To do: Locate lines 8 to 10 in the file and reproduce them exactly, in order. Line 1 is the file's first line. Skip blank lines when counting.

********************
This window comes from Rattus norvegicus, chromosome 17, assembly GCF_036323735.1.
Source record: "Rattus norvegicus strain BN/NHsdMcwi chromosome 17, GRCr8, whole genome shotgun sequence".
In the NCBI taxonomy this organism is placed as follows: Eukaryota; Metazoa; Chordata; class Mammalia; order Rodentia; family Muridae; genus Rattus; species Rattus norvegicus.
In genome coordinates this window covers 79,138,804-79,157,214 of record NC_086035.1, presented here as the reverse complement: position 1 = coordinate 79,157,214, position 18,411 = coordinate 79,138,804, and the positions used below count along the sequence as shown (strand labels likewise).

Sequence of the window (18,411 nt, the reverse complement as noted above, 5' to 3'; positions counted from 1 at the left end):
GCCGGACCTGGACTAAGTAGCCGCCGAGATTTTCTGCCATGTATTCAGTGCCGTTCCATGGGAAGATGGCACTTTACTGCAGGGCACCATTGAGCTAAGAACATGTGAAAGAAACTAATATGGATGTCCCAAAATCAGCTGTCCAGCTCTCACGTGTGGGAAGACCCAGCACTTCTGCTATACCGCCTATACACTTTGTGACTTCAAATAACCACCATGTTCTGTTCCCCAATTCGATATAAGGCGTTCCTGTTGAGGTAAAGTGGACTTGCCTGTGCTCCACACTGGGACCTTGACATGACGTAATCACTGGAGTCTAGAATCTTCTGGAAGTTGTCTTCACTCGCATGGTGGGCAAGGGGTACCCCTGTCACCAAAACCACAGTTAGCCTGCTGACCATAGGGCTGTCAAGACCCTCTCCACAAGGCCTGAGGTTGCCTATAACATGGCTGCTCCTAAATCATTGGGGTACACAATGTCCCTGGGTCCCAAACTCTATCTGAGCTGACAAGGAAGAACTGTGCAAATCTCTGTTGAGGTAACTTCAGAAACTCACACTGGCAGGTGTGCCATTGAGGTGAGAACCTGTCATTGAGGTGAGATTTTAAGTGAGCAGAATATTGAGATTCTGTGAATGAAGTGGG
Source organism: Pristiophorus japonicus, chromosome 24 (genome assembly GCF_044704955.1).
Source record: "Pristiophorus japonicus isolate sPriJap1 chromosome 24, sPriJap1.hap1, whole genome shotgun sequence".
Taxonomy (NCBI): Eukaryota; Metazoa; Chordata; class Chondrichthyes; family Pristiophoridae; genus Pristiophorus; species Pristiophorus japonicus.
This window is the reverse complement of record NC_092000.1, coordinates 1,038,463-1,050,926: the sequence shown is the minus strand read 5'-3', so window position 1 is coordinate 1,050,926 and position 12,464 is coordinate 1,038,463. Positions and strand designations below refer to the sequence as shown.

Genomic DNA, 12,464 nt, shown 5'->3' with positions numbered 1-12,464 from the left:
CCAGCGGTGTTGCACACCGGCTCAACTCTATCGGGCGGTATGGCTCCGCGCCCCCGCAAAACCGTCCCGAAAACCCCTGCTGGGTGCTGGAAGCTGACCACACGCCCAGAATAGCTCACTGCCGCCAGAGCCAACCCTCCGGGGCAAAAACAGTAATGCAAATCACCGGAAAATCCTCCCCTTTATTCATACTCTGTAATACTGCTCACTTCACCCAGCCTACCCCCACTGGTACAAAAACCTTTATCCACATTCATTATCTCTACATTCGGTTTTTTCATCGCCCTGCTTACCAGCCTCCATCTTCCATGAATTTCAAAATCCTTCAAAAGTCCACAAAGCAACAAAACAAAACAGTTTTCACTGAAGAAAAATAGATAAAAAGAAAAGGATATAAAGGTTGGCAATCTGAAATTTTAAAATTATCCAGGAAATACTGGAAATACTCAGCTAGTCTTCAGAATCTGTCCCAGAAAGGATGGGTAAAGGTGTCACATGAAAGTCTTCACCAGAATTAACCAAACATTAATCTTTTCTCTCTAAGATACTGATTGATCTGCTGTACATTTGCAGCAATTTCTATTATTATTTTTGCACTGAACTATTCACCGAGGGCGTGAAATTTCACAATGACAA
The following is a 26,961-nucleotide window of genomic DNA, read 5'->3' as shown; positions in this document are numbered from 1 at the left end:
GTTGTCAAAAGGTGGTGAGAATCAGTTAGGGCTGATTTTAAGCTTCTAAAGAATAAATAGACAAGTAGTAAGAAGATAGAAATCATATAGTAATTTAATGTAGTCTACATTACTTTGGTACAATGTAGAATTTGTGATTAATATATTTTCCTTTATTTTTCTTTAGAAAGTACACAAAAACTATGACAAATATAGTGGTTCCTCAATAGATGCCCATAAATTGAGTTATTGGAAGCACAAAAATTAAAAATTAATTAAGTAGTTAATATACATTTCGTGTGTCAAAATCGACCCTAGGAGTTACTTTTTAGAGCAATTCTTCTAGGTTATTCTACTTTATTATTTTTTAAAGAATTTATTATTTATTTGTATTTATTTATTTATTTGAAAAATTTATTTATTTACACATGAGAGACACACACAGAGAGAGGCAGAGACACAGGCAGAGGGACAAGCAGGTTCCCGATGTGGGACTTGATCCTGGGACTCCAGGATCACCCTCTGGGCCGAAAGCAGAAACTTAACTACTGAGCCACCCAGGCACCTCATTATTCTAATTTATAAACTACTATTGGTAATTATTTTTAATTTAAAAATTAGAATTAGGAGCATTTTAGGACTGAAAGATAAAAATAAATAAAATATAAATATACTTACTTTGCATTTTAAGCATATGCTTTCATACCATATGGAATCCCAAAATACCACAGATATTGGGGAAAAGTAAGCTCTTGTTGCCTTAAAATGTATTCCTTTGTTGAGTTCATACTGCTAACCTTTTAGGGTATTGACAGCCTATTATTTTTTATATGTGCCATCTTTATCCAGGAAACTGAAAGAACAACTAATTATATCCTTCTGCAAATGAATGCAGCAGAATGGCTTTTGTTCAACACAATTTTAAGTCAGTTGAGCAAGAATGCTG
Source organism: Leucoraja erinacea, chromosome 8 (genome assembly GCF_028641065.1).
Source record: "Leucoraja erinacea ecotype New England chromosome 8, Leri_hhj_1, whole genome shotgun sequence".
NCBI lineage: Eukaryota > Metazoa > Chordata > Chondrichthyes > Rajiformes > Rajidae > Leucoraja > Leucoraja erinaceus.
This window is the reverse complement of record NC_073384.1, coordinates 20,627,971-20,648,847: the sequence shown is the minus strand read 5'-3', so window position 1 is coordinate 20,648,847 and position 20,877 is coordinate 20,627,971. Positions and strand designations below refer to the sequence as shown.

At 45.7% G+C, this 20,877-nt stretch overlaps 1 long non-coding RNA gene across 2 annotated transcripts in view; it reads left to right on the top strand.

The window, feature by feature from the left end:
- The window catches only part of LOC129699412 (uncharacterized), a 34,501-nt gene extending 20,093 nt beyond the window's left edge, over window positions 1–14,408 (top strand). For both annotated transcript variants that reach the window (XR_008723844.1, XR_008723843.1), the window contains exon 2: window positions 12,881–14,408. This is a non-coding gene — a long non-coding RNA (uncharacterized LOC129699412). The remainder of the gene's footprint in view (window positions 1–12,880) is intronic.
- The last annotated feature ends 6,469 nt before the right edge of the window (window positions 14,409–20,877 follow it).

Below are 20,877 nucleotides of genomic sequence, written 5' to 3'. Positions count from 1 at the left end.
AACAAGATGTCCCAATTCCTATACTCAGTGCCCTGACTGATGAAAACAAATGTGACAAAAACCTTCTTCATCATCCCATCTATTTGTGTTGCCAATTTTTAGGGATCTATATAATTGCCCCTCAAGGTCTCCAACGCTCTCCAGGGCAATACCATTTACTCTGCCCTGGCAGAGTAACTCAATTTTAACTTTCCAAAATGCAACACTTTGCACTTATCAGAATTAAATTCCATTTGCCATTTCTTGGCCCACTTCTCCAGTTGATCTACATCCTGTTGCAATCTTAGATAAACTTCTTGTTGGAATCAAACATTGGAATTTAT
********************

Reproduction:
Source record: "Pristiophorus japonicus isolate sPriJap1 chromosome 24, sPriJap1.hap1, whole genome shotgun sequence".
Taxonomy (NCBI): Eukaryota; Metazoa; Chordata; class Chondrichthyes; family Pristiophoridae; genus Pristiophorus; species Pristiophorus japonicus.
This window is the reverse complement of record NC_092000.1, coordinates 1,038,463-1,050,926: the sequence shown is the minus strand read 5'-3', so window position 1 is coordinate 1,050,926 and position 12,464 is coordinate 1,038,463. Positions and strand designations below refer to the sequence as shown.